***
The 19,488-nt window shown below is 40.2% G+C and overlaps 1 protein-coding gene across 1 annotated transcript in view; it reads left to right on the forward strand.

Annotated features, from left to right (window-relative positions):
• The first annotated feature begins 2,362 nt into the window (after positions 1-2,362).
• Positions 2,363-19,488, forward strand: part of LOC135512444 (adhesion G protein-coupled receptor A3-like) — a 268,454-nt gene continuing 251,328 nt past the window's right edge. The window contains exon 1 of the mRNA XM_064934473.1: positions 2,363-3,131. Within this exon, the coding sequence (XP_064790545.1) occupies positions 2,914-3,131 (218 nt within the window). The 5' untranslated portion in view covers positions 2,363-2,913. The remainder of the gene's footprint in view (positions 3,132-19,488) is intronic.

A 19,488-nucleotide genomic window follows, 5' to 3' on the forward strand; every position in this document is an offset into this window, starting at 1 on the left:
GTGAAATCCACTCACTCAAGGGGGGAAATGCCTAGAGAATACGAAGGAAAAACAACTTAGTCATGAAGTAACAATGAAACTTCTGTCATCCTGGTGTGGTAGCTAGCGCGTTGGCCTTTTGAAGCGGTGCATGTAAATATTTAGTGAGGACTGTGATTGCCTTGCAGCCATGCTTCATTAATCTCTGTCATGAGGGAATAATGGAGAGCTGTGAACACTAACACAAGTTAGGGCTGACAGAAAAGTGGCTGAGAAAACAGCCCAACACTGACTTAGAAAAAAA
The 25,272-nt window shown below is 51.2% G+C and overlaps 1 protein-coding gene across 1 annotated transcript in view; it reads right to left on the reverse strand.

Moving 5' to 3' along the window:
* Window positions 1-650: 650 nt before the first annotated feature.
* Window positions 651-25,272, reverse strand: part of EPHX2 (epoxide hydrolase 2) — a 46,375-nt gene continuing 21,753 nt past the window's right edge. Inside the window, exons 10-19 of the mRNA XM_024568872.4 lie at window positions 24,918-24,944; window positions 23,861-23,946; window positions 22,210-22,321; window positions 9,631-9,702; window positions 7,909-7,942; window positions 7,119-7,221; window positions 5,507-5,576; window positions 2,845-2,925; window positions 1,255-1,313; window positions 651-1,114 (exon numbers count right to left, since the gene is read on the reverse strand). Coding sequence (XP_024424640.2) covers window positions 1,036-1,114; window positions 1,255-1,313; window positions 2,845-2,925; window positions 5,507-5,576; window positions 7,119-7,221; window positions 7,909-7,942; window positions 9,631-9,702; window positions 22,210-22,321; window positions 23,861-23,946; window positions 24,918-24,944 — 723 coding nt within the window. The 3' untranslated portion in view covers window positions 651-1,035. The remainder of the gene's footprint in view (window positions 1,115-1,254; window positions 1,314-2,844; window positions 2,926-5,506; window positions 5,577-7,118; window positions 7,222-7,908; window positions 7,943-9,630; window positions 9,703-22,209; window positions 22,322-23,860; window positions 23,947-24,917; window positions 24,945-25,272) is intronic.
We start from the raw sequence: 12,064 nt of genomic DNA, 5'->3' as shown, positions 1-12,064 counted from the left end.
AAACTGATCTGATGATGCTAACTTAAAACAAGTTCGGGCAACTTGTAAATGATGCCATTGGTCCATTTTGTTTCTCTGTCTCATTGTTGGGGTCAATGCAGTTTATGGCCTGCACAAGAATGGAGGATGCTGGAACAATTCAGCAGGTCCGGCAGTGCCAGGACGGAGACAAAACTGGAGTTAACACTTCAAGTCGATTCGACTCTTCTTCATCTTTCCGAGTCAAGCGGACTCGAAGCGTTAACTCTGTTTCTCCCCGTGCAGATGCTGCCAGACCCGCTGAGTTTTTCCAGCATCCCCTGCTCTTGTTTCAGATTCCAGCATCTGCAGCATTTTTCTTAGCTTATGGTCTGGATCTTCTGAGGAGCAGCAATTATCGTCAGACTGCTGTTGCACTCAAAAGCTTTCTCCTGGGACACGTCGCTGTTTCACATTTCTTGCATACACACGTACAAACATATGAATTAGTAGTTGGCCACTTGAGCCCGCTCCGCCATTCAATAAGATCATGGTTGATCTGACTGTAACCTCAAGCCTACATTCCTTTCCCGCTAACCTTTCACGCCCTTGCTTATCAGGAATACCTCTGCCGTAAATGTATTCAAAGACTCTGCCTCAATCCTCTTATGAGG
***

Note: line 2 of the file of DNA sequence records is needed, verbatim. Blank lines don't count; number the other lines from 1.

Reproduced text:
Annotated features, from left to right (window-relative positions):